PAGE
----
WASHINGTONA triad of federal agencies has launched an educational campaign, known as Screen for Life, aimed at alerting older Americans to the importance of screening for colorectal cancer and its potential for saving lives.
Screen for Life emerged in response to two studies. An 18-year study published in March in the Journal of the National Cancer Institute showed that annual screening with fecal occult blood tests reduced colorectal mortality by 33% and that biennial screening resulted in a 21% drop in mortality.
Data recently released by the Centers for Disease Control and Prevention (CDC) showed that only 41% of Americans over age 50 are having either of the two most common screening testshome-administered blood stool tests or sigmoidoscopy/proctoscopywithin the recommended time intervals.
The good news is that we can prevent many deaths from colorectal cancer through screening, said Surgeon General David Satcher, MD.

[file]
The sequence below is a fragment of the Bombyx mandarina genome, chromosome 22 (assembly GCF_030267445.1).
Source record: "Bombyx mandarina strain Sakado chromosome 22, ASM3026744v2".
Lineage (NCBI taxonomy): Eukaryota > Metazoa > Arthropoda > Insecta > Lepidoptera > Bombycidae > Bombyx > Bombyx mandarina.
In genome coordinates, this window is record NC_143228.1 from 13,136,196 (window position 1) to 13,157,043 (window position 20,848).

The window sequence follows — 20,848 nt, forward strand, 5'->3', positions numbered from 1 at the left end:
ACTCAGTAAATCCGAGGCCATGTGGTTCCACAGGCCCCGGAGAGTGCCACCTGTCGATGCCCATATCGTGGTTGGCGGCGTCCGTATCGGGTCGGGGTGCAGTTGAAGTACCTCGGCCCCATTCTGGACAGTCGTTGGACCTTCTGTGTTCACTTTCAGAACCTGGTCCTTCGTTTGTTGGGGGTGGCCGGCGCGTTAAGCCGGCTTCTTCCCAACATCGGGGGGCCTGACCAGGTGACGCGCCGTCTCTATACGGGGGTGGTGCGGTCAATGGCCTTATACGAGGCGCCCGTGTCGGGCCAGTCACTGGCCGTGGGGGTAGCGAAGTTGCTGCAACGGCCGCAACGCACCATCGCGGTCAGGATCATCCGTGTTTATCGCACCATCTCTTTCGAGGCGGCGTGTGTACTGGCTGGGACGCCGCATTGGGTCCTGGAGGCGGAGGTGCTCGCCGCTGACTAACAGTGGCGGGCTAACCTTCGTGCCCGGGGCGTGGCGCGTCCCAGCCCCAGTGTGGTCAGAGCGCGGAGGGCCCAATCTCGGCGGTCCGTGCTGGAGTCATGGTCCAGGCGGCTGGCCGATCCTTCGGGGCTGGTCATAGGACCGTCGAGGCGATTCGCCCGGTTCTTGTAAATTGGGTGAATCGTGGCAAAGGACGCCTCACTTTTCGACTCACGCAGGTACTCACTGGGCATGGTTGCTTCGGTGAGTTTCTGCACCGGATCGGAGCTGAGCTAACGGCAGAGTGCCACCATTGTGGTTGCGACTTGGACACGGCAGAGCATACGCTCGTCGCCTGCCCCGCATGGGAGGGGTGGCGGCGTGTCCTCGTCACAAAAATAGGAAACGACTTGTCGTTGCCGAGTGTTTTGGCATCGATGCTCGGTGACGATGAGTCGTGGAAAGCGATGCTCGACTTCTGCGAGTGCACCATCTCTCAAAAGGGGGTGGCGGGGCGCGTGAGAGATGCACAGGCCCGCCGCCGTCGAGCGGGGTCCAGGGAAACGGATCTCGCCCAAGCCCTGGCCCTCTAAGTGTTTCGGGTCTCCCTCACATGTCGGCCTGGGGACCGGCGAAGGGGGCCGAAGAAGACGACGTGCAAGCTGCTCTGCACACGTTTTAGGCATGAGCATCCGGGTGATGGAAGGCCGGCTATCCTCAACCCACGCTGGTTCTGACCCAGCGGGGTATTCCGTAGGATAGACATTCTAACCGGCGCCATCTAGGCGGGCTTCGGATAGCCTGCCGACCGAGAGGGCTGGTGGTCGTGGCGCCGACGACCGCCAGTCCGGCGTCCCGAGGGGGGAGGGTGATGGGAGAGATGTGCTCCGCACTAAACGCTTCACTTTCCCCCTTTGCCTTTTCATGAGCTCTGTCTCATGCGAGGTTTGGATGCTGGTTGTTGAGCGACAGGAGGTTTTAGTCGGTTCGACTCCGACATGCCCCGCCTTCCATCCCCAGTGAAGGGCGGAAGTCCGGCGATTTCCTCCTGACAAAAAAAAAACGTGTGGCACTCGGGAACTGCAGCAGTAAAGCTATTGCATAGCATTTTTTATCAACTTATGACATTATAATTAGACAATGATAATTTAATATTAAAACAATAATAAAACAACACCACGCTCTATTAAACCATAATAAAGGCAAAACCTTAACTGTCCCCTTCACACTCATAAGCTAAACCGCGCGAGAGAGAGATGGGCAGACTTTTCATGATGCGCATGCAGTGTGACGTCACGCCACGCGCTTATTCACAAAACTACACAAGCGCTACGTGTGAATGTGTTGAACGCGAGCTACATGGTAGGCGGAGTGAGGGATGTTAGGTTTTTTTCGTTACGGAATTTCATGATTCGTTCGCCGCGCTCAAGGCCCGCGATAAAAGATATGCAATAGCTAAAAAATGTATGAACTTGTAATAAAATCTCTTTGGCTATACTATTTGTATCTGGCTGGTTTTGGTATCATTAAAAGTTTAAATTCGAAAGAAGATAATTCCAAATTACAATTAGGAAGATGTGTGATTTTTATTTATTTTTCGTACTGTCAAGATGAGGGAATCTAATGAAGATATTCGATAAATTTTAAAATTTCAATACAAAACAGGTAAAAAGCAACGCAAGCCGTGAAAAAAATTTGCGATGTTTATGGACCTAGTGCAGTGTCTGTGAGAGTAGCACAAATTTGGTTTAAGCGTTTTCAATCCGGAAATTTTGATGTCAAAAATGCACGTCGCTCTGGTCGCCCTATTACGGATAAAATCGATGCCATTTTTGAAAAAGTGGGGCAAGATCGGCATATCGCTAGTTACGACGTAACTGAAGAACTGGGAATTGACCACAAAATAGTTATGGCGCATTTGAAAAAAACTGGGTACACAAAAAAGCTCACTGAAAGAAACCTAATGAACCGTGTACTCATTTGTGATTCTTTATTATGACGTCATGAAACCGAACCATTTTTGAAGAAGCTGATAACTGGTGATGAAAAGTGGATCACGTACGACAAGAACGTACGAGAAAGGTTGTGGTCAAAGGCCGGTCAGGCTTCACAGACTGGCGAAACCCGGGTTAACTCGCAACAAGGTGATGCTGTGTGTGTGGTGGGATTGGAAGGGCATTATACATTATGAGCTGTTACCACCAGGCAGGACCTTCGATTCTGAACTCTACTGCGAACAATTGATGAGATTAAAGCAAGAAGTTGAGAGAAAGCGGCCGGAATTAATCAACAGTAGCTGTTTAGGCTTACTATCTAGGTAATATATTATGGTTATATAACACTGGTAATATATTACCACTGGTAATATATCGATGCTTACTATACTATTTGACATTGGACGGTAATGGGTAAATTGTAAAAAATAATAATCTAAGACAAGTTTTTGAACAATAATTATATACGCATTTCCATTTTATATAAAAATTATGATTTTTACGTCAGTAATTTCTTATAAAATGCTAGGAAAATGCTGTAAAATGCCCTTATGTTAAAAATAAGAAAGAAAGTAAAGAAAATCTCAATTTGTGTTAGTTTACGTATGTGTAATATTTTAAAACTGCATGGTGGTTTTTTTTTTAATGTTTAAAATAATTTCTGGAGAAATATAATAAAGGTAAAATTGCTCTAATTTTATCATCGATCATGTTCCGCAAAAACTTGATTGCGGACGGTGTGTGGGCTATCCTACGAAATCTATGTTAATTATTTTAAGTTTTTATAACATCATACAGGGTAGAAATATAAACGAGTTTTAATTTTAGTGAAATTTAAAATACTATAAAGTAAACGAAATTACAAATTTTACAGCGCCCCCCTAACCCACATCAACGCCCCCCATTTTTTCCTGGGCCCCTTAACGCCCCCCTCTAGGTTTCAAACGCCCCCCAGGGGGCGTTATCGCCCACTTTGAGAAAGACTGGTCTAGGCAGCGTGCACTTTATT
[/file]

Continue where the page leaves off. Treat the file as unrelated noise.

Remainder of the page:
CDC, the Health Care Financing Administration, and the National Cancer Institute are aiming their efforts at people age 50 and up because they have the greatest risk of colorectal cancer. In addition to emphasizing the benefits of catching the cancer early, the campaign will promote the fact that Medicare now covers colorectal screening.
New Medicare preventive benefits, including colorectal cancer screening, were enacted in 1997 and went into effect last year. The new campaign encourages Medicare beneficiaries to take advantage of their screening benefit.
Medicare took a big step forward in covering preventive benefits, said HCFA administrator Nancy-Ann DeParle. Now, through Screen for Life, were able to promote healthy aging and help beneficiaries take an active role in their health.
The Screen for Life campaign includes public service announcements and information materials targeting Americans 50 and older. For more information, visit the Screen for Life website at www.cdc.gov/cancer/screenforlife. To order Screen for Life materials, call 1-888-842-6355.